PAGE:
Meacham quotes Diane Nash’s response to those who urged the students to stop the rides: “If the Freedom Rides were stopped because of violence … then the nonviolent movement was over. … Give the racists this victory and it sends a clear signal that at the first sight of resistance, all they have to do is mobilize massive violence, the movement will collapse, and the government won’t do a thing. We cannot let that happen.“
Students were on the front line of this nonviolent movement.
Any book about John Lewis de facto is a story of the civil rights movement. Jon Meacham’s His Truth Is Marching On provides details I didn’t know or had forgotten, such as Rosa Parks’ visit to the Highlander Center before the Montgomery bus boycott. She said, “At Highlander, I found … that this could be a unified society … people of different races and backgrounds meeting together in workshops, and living together in peace and harmony. … I gained there the strength to persevere in my work for freedom, not just for blacks, but for all oppressed people.”
Local initiatives led to broader collaboration. In late 1959, Lewis and Fisk student Diane Nash were part of a “Gandhian reconnaissance mission” at two Nashville department store lunch counters. Dressed in Sunday clothes, they were politely denied service. They asked to talk to the manager, who reiterated store policy. They quietly left without incident. Their purpose was to document the stores’ policies, groundwork for future action.
The catalyst for that action came six weeks later after four North Carolina A&T students were denied service at McClellan’s lunch counter in Greensboro on February 1, 1960. A Durham pastor asked Jim Lawson, “What can the students in Nashville do to support the students of North Carolina?” Hundreds of well-trained, well-dressed Nashville students participated in a series of peaceful protests beginning in February, that led to a full economic boycott of downtown. They encountered angry whites not committed to nonviolence. On April 19, 1960, dynamite was hurled at the home of Alexander Looby, a Nashville City Council member and attorney for the NAACP. The blast knocked out 147 windows at nearby Meharry Hospital.
Within hours, 5,000 people marched quietly to City Hall, two-by-two. Mayor Ben West met with the marchers. Diane Nash was the spokesperson. From Meacham:
Would the mayor use “the prestige of your office to appeal to the citizens to stop racial discrimination?” Nash asked.
“I appeal to all citizens,” West replied, “to end racial discrimination, to have no bigotry, no bias, no hatred.”
“Do you mean that to include lunch counters?”
The mayor stumbled a bit, but Nash kept after him, repeating, “Then, Mayor do you recommend that the lunch counters be desegregated?”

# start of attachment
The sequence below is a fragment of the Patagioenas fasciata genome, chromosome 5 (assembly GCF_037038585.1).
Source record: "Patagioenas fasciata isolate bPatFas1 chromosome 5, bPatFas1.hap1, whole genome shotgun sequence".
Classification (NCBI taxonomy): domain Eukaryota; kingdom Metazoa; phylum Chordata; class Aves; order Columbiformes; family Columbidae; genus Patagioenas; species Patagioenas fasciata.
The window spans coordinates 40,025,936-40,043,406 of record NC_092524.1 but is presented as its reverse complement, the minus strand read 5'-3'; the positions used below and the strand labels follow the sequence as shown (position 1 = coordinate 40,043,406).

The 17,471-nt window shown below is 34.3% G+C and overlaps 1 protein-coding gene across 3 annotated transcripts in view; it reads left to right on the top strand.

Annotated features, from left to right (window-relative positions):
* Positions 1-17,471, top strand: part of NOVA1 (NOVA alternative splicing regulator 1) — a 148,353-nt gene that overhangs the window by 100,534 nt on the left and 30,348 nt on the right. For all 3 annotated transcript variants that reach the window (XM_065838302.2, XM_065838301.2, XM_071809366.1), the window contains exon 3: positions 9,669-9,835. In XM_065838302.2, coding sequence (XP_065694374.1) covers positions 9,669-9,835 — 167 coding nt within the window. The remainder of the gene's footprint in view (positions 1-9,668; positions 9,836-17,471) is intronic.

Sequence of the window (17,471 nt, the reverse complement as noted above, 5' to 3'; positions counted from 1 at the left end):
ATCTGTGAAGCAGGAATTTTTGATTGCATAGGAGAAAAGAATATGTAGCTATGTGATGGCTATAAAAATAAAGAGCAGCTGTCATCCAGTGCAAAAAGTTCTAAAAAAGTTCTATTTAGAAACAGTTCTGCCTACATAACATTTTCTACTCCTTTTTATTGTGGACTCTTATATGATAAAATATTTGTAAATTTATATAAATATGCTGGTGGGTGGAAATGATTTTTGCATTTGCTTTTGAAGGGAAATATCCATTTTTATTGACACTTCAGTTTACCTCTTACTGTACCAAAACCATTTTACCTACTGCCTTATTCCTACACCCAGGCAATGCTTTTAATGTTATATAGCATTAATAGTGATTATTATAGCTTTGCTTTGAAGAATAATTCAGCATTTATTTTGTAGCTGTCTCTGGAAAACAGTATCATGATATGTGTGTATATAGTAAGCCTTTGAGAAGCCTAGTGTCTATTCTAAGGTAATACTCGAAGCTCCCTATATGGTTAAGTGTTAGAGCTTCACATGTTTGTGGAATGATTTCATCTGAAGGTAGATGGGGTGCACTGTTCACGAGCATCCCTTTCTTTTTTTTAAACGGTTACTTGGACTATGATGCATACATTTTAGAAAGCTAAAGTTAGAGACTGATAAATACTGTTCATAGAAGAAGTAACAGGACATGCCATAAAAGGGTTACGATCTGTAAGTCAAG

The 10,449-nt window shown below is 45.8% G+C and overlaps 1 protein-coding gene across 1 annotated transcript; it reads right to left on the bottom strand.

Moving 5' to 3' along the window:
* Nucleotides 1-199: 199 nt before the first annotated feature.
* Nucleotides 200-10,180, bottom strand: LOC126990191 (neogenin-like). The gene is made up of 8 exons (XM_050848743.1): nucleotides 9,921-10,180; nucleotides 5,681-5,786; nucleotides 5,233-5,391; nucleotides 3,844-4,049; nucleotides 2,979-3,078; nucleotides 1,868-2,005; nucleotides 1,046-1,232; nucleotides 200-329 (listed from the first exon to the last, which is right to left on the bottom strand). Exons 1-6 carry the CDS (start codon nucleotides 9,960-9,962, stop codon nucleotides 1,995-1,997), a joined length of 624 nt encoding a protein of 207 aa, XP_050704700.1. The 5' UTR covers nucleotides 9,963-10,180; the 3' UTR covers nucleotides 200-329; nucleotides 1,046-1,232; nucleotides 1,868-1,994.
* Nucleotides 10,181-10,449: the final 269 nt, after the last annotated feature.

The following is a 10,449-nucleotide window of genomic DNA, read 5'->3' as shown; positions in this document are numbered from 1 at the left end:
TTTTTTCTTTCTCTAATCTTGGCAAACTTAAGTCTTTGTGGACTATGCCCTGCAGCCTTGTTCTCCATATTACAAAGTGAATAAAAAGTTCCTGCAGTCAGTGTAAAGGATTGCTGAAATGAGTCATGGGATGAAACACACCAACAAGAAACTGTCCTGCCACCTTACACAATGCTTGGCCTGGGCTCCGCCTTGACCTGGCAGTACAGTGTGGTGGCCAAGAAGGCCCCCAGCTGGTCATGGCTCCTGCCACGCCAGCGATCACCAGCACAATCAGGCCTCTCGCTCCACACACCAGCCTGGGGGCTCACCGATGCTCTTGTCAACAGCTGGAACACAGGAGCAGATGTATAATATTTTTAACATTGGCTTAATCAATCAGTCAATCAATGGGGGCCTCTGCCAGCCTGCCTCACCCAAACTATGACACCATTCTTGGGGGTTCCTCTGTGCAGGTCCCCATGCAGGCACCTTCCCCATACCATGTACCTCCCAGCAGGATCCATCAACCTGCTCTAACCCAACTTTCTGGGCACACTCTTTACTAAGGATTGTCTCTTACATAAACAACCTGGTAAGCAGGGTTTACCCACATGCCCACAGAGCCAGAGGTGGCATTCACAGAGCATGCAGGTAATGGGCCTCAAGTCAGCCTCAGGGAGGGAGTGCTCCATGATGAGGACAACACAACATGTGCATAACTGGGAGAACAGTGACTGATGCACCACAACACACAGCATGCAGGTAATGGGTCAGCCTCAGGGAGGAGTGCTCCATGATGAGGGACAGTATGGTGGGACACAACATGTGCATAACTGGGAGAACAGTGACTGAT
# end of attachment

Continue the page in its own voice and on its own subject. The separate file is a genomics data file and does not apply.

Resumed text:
Time is passing. We tend to forget. Jon Meacham’s timely book, His Truth Is Marching On, will help us remember. The black church was the cradle of the Civil Rights movement in the 1950s-60s. We must discern the difference between peaceful, nonviolent protest and the violent marauding that occurred at the U.S. Capitol on January 6.
Jim Lawson took John Lewis and other students to the Highlander Center, whose director of workshops was Septima Clark (1898-1987). She deeply impressed Lewis. Read this Meacham paragraph about her with the events of January 6 in the back of your mind:
Clark was the guiding force behind a wide-ranging grassroots movement to prepare people for the suffrage. “Day by day we silently pour the concrete of love into the furious, violent ocean of hate,” read a workbook for a Georgia Citizenship School under Clark’s direction. “Someday that concrete will build a foundation that will support a bridge to span the channel and open lines of communication to all peoples.” To Clark, democracy was the heart of the matter. “The Supreme Court building, where the Justices decide legal disagreements, is the symbol of law. The Capitol, where our Senators and Representatives make the laws, is the symbol of free, representative government. The White House, where the President lives and his Cabinet meets, is the symbol of our country in world affairs. We accept the results of elections and abide by the rulings of the courts.”
With $100–a gift of his uncle Otis Carter–a footlocker of clothes, and a Bible, Lewis left Troy in the fall of 1957. One day his mom brought home from work at a Baptist orphanage in Troy a brochure from tuition-free American Baptist Theological Seminary in Nashville. Students worked on campus to pay their way.
In exchange for washing pots and pans in the dining hall kitchen, he was paid $42.50 a month. Thirty-seven dollars went back to the school, which left him with a disposable income of $5.50 a month, and even that had to cover his books.
At Oberlin College in Ohio, M.L. King met Jim Lawson, former missionary to India who studied Gandhi. King urged him to come south. By 1958, in the basement of a Nashville Methodist church, Lawson was leading a Tuesday night workshop that taught Nashville students to weave the threads of faith, philosophy and justice together into a larger tapestry. Jon Meacham wrote: